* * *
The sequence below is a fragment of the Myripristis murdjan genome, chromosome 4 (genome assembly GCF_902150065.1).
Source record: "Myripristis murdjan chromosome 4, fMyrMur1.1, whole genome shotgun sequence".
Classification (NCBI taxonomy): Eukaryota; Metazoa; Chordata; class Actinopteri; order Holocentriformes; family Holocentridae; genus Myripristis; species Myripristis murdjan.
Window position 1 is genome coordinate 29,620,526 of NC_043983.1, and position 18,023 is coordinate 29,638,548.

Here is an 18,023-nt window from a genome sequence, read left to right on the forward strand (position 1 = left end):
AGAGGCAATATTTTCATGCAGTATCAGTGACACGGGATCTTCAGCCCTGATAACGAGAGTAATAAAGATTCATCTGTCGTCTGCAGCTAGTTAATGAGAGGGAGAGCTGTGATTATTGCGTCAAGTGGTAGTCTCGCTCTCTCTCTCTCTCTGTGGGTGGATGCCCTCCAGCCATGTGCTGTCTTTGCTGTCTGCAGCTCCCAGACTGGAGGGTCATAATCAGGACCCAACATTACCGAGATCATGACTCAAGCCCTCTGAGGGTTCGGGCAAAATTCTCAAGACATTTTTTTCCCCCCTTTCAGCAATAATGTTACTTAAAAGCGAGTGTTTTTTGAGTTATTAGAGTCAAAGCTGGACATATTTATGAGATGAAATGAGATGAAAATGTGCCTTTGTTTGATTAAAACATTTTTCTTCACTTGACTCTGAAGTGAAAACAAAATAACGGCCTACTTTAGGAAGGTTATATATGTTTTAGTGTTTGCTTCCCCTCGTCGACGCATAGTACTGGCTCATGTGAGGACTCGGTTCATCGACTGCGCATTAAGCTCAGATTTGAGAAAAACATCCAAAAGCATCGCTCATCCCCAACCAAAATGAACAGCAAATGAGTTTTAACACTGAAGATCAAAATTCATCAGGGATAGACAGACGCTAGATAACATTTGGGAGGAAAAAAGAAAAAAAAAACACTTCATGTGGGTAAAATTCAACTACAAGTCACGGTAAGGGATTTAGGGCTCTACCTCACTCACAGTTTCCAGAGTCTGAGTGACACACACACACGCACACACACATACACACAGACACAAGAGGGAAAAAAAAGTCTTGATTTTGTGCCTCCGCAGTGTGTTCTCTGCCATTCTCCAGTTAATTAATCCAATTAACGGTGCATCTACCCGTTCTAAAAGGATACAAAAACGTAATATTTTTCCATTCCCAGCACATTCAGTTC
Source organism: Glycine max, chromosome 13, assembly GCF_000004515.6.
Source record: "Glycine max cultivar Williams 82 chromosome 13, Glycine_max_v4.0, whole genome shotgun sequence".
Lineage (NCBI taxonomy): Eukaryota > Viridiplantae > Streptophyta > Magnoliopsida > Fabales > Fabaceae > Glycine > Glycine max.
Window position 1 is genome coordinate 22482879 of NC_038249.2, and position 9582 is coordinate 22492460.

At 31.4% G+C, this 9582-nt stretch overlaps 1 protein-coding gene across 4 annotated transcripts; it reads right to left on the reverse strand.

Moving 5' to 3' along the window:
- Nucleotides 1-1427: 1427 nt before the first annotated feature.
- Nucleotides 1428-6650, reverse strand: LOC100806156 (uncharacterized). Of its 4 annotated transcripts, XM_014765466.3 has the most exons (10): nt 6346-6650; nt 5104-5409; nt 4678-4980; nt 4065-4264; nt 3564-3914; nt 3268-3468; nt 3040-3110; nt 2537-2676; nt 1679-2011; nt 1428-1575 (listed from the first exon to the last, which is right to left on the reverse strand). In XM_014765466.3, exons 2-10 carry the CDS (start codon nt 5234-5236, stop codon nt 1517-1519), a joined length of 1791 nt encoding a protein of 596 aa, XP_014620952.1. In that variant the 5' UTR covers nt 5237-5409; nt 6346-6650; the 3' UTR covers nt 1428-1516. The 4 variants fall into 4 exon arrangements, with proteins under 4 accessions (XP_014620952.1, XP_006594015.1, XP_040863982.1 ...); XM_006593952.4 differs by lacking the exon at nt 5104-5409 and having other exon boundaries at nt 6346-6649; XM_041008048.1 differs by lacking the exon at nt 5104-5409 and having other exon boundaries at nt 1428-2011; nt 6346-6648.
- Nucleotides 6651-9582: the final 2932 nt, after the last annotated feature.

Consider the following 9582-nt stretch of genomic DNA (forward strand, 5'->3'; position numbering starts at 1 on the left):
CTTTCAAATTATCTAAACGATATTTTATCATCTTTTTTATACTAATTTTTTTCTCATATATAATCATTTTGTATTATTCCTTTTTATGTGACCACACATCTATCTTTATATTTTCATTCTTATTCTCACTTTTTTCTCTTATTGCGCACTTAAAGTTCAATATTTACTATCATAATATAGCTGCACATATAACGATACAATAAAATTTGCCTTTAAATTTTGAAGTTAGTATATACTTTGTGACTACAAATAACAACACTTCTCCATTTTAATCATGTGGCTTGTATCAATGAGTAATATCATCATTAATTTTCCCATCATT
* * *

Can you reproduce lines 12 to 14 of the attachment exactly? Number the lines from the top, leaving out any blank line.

Moving 5' to 3' along the window:
- Nucleotides 1-1427: 1427 nt before the first annotated feature.
- Nucleotides 1428-6650, reverse strand: LOC100806156 (uncharacterized). Of its 4 annotated transcripts, XM_014765466.3 has the most exons (10): nt 6346-6650; nt 5104-5409; nt 4678-4980; nt 4065-4264; nt 3564-3914; nt 3268-3468; nt 3040-3110; nt 2537-2676; nt 1679-2011; nt 1428-1575 (listed from the first exon to the last, which is right to left on the reverse strand). In XM_014765466.3, exons 2-10 carry the CDS (start codon nt 5234-5236, stop codon nt 1517-1519), a joined length of 1791 nt encoding a protein of 596 aa, XP_014620952.1. In that variant the 5' UTR covers nt 5237-5409; nt 6346-6650; the 3' UTR covers nt 1428-1516. The 4 variants fall into 4 exon arrangements, with proteins under 4 accessions (XP_014620952.1, XP_006594015.1, XP_040863982.1 ...); XM_006593952.4 differs by lacking the exon at nt 5104-5409 and having other exon boundaries at nt 6346-6649; XM_041008048.1 differs by lacking the exon at nt 5104-5409 and having other exon boundaries at nt 1428-2011; nt 6346-6648.